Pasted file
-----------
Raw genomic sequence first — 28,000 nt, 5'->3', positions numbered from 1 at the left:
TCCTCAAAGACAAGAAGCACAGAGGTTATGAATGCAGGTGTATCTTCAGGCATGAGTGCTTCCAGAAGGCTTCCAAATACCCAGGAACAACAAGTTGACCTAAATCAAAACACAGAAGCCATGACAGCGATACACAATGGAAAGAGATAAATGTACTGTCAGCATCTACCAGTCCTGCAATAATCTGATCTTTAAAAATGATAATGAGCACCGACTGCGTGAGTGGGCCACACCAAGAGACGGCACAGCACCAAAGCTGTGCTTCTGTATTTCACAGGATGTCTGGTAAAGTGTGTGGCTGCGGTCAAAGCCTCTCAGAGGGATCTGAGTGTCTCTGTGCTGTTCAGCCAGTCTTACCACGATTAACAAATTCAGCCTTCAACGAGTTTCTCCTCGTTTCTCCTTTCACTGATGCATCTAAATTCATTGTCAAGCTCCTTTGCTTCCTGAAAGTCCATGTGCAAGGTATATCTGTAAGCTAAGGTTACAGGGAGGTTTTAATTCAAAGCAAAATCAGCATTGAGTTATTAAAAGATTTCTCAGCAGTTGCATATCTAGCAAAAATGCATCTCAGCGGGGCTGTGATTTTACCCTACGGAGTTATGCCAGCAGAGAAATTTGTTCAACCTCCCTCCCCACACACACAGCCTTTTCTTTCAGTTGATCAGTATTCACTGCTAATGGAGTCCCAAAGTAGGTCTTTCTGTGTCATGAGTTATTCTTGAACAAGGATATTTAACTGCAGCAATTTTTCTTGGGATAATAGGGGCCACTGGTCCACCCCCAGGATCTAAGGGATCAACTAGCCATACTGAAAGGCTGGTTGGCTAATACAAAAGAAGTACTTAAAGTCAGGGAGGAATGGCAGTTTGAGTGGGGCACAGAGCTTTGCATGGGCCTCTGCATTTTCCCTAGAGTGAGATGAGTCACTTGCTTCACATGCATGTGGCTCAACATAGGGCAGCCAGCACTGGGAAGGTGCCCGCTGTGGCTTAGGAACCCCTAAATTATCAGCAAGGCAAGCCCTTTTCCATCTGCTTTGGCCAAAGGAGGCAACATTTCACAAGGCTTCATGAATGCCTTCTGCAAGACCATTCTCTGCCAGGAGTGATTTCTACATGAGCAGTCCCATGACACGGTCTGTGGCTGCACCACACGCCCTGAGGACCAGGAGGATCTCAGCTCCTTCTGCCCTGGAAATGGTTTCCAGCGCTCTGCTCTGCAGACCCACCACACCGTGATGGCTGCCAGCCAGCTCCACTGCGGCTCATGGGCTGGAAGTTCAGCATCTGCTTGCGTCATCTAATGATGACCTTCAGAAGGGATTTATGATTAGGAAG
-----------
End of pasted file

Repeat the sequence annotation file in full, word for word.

Raw genomic sequence first — 28,000 nt, 5'->3', positions numbered from 1 at the left:
TCCTCAAAGACAAGAAGCACAGAGGTTATGAATGCAGGTGTATCTTCAGGCATGAGTGCTTCCAGAAGGCTTCCAAATACCCAGGAACAACAAGTTGACCTAAATCAAAACACAGAAGCCATGACAGCGATACACAATGGAAAGAGATAAATGTACTGTCAGCATCTACCAGTCCTGCAATAATCTGATCTTTAAAAATGATAATGAGCACCGACTGCGTGAGTGGGCCACACCAAGAGACGGCACAGCACCAAAGCTGTGCTTCTGTATTTCACAGGATGTCTGGTAAAGTGTGTGGCTGCGGTCAAAGCCTCTCAGAGGGATCTGAGTGTCTCTGTGCTGTTCAGCCAGTCTTACCACGATTAACAAATTCAGCCTTCAACGAGTTTCTCCTCGTTTCTCCTTTCACTGATGCATCTAAATTCATTGTCAAGCTCCTTTGCTTCCTGAAAGTCCATGTGCAAGGTATATCTGTAAGCTAAGGTTACAGGGAGGTTTTAATTCAAAGCAAAATCAGCATTGAGTTATTAAAAGATTTCTCAGCAGTTGCATATCTAGCAAAAATGCATCTCAGCGGGGCTGTGATTTTACCCTACGGAGTTATGCCAGCAGAGAAATTTGTTCAACCTCCCTCCCCACACACACAGCCTTTTCTTTCAGTTGATCAGTATTCACTGCTAATGGAGTCCCAAAGTAGGTCTTTCTGTGTCATGAGTTATTCTTGAACAAGGATATTTAACTGCAGCAATTTTTCTTGGGATAATAGGGGCCACTGGTCCACCCCCAGGATCTAAGGGATCAACTAGCCATACTGAAAGGCTGGTTGGCTAATACAAAAGAAGTACTTAAAGTCAGGGAGGAATGGCAGTTTGAGTGGGGCACAGAGCTTTGCATGGGCCTCTGCATTTTCCCTAGAGTGAGATGAGTCACTTGCTTCACATGCATGTGGCTCAACATAGGGCAGCCAGCACTGGGAAGGTGCCCGCTGTGGCTTAGGAACCCCTAAATTATCAGCAAGGCAAGCCCTTTTCCATCTGCTTTGGCCAAAGGAGGCAACATTTCACAAGGCTTCATGAATGCCTTCTGCAAGACCATTCTCTGCCAGGAGTGATTTCTACATGAGCAGTCCCATGACACGGTCTGTGGCTGCACCACACGCCCTGAGGACCAGGAGGATCTCAGCTCCTTCTGCCCTGGAAATGGTTTCCAGCGCTCTGCTCTGCAGACCCACCACACCGTGATGGCTGCCAGCCAGCTCCACTGCGGCTCATGGGCTGGAAGTTCAGCATCTGCTTGCGTCATCTAATGATGACCTTCAGAAGGGATTTATGATTAGGAAG